4. Dear brothers and sisters, I know that the recently begun city mission has also found ready and generous support in your parish. I express my appreciation for your availability and I urge you to be witnesses to the Gospel in this neighbourhood which, like other areas of Rome, is undergoing rapid social change.
However, for the proclamation to be effective, believers must be deeply united and work together. Therefore, with this in mind, make the most of the many different forms of apostolic zeal present here. I am thinking of the religious institutes of the Brothers of the Christian Schools, the Sisters of St Elizabeth, the Daughters of Mercy and the Apostles of the Interior Life, as well as the numerous parish groups involved in the various areas of catechesis, the liturgy and charity.
I am thinking of the parish’s recreational facilities which, once they have been remodeled, will be a privileged place for formative meetings for the whole neighbourhood. May the Church and parish institutions increasingly become a reference point for all. May your community be ready to welcome every person, especially the many Filippino and Peruvian immigrants who often live here like “parishioners without a home in the parish”.
5. “He [God] who did not spare his own Son but gave him up for us all, will he not also give us all things with him?” (Rom 8:32). These words of St Paul in the Letter to the Romans bring us back to the basic theme of today’s liturgy: the mystery of divine love revealed in the sacrifice of the Cross.
The sacrifice of Isaac anticipates that of Christ: the Father did not spare his own Son, but gave him up for the world’s salvation. He who withheld Abraham’s arm when he was at the point of immolating Isaac, did not hesitate to sacrifice his own Son for our redemption. Abraham’s sacrifice thus emphasizes the fact that human sacrifices must never be performed anywhere, since the only true and perfect sacrifice is that of the only-begotten and eternal Son of the living God. Born of the Virgin Mary for us and for our salvation, Jesus voluntarily sacrificed himself once and for all, as a victim in expiation for our sins, thereby obtaining total and definitive salvation for us (cf. Heb 10:5-10). After the sacrifice of the Son of God, no further human expiation is necessary since his sacrifice on the Cross includes and surpasses all others that man could offer God. Here is the heart of the paschal mystery.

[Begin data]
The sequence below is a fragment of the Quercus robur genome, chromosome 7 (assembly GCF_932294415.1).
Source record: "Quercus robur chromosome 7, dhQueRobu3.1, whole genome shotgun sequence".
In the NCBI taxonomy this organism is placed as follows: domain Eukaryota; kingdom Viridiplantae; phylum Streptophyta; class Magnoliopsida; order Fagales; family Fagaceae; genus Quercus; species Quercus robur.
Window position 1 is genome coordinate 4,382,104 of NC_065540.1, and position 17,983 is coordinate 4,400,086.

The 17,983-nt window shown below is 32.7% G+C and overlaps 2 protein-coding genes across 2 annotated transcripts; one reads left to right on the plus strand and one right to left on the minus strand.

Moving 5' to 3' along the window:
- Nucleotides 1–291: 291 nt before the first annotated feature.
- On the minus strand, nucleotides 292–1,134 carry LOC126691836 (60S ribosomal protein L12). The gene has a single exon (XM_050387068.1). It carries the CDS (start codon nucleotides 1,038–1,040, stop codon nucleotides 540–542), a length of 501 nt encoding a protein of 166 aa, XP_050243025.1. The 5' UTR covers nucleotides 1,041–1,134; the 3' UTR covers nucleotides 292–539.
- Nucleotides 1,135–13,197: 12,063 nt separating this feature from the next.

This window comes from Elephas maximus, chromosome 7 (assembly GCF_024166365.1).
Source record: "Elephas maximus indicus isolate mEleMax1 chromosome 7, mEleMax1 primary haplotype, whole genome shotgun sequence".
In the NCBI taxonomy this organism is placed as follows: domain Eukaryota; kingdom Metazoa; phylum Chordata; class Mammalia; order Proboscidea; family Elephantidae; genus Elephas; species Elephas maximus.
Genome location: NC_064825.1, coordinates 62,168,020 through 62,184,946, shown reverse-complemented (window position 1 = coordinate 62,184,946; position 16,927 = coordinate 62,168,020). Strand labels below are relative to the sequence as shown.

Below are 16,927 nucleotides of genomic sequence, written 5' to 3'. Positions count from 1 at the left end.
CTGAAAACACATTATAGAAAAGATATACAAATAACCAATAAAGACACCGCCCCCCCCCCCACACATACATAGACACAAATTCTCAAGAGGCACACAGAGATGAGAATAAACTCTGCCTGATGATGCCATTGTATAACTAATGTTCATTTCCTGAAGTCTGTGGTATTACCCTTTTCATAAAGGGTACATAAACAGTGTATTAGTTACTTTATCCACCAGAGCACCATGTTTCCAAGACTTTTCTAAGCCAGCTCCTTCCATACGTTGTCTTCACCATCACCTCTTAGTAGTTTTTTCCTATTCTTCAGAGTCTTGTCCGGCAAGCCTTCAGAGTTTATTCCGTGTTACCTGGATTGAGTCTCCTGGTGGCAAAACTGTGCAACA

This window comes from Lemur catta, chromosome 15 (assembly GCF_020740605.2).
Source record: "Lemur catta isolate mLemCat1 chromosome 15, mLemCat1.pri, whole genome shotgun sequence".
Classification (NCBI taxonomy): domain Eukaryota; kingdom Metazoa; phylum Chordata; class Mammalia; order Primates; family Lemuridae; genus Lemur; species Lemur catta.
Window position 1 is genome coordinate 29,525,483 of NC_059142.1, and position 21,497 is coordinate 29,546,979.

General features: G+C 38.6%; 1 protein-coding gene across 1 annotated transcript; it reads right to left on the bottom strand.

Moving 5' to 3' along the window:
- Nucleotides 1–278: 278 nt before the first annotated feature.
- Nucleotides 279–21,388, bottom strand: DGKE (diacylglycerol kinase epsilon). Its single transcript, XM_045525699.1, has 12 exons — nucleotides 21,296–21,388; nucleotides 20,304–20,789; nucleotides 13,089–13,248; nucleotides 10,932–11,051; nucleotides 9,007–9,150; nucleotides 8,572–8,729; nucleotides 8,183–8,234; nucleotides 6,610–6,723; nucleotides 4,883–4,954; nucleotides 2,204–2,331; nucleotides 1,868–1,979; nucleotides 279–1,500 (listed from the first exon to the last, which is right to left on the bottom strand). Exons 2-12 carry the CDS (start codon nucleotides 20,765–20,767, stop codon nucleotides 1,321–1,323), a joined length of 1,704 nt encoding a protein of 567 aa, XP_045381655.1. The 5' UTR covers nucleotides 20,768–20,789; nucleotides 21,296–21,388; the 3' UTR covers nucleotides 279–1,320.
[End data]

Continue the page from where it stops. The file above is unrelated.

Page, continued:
From Tabor, the mountain of the Transfiguration, our Lenten journey leads us to Golgotha, the mountain of the supreme sacrifice of the one Priest of the new and eternal Covenant. In that sacrifice is contained the greatest power for transforming man and history. Taking upon himself all the consequences of evil and sin, Jesus would rise on the third day and emerge from this dramatic experience as the conqueror of death, hell and Satan. Lent prepares us to participate personally in this great mystery of faith which we celebrate in the Triduum of Christ’s Passion, Death and Resurrection.
Let us ask the Lord that we might prepare ourselves suitably: “Jesus, beloved Son of the Father, grant that we may listen to you and follow you to Calvary, to the Cross, to share with you in the glory of the Resurrection”.